Thanksgiving Day was like any other day here in Italy. No national holiday kept people from going to work or students going to school, there was no parade filled with oversized balloons, and no giant meal was had. Instead, we had tickets to a concert that night so heated up some leftover chili from the night before.
The next day was Black Friday and while there were several stores advertising sales all weekend, there weren’t outrageous lines outside electronics stores, shops didn’t open at 3am, and there certainly weren’t any stories about people being trampled over the latest “it” product on the news that night.
But don’t worry, we were good Americans in the end and celebrated Thanksgiving (turkey and all) – we were just a couple days late. Saturday was our designated celebration day. A giant Thanksgiving potluck was planned through Evan’s school and in order to gain entry, we had to either bring a dish or pay 10 euros. So, of course, we brought a couple dishes!
We decided on making stuffing and the traditional sweet potato casserole. Our task was made much easier than it would have been if my mom hadn’t sent a box full of American goodies a couple weeks prior, complete with Pepperidge Farm stuffing and marshmallows to top the casserole (best mom ever). All that we needed to pick up was celery, onion, milk, and sweet potatoes – and it’s with the sweet potatoes that we ran into some trouble.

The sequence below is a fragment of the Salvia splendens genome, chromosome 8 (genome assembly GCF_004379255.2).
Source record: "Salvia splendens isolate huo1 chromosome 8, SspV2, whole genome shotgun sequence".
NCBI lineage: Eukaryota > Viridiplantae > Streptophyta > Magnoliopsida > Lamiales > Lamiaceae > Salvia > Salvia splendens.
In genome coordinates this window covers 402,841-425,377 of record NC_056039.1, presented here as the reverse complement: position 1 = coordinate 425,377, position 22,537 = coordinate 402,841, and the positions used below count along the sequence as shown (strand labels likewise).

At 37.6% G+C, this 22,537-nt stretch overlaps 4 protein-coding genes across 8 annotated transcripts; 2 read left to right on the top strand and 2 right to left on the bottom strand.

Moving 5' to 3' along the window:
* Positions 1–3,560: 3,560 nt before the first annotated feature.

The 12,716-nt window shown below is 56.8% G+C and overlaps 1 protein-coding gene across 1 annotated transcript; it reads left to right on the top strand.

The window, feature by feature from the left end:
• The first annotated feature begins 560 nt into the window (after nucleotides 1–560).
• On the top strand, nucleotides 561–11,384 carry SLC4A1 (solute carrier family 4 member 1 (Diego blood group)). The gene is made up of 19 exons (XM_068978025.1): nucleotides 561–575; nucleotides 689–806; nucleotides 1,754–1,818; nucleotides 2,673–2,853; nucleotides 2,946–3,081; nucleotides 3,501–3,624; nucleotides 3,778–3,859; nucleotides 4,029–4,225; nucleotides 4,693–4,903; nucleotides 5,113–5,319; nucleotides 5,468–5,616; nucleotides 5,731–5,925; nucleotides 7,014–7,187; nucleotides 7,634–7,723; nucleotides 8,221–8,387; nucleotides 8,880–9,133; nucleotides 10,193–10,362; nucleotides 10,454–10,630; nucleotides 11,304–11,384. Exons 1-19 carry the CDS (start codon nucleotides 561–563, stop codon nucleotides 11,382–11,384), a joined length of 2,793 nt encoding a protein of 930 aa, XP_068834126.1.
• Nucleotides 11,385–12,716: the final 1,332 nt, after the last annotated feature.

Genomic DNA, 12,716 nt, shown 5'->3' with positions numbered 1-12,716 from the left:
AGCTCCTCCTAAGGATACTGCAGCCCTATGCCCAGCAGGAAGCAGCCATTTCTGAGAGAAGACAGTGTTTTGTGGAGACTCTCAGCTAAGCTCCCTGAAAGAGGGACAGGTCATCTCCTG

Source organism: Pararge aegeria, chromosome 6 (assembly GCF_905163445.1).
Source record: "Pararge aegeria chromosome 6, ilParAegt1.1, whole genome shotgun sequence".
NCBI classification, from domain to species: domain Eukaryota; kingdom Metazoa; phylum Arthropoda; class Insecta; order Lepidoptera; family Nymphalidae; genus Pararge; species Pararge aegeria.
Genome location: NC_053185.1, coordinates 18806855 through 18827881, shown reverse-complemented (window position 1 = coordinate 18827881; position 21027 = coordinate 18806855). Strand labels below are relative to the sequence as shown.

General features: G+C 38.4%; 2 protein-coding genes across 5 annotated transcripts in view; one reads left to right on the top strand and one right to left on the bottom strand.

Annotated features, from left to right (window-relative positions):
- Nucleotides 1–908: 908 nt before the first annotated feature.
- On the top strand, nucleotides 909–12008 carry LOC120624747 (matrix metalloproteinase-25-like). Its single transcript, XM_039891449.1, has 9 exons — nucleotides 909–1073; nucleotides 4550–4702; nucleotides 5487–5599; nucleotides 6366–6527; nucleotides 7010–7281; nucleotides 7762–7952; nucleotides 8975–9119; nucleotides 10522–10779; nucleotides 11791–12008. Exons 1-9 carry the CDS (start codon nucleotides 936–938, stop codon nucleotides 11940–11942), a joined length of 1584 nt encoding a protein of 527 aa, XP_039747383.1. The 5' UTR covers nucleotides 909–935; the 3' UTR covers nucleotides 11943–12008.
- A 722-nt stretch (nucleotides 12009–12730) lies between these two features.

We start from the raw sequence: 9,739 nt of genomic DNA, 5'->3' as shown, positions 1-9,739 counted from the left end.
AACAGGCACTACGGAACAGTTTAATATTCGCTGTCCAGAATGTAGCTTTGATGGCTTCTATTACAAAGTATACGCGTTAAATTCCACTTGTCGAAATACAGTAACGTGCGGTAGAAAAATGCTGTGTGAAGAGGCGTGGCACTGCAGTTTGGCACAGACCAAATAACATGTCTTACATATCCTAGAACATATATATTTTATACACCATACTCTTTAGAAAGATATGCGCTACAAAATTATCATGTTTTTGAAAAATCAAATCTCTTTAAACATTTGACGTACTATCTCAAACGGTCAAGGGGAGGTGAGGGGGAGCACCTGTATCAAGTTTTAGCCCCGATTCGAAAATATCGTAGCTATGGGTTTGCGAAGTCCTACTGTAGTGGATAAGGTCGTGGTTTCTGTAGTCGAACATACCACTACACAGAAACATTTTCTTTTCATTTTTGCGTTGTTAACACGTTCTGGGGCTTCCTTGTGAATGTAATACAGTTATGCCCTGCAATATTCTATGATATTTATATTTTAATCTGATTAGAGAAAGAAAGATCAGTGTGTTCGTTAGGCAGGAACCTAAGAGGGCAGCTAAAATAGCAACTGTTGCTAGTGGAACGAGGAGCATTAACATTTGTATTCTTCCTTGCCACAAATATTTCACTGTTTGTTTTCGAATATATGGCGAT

Apparently, sweet potatoes aren’t grown in Italy and after visting our local grocery store, two markets, and a produce stand, I was starting to worry that we’d have to choose a different dish. Finally, we poked our heads in to a tiny convenience store located on a side street in between our apartment and Evan’s campus and tucked on the top shelf in a corner – sweet potatoes!
The shop owner told us he gets them shipped in from Israel since Americans and Israelis are always asking for them. In the end, he saved the day and we were able to make our dishes without further issues.
Evan’s school put on a great Thanksgiving dinner complete with twelve turkeys, many pumpkin pies made in springform pans (all student housing seems to be equipped with cheesecake making materials but not pie making materials), and background music that began as country tunes and quickly turned into Christmas classics.
It seems that on this Thanksgiving I should also be thankful for the Americans (and Israelis, apparently) before me that pestered shopowners for sweet potatoes.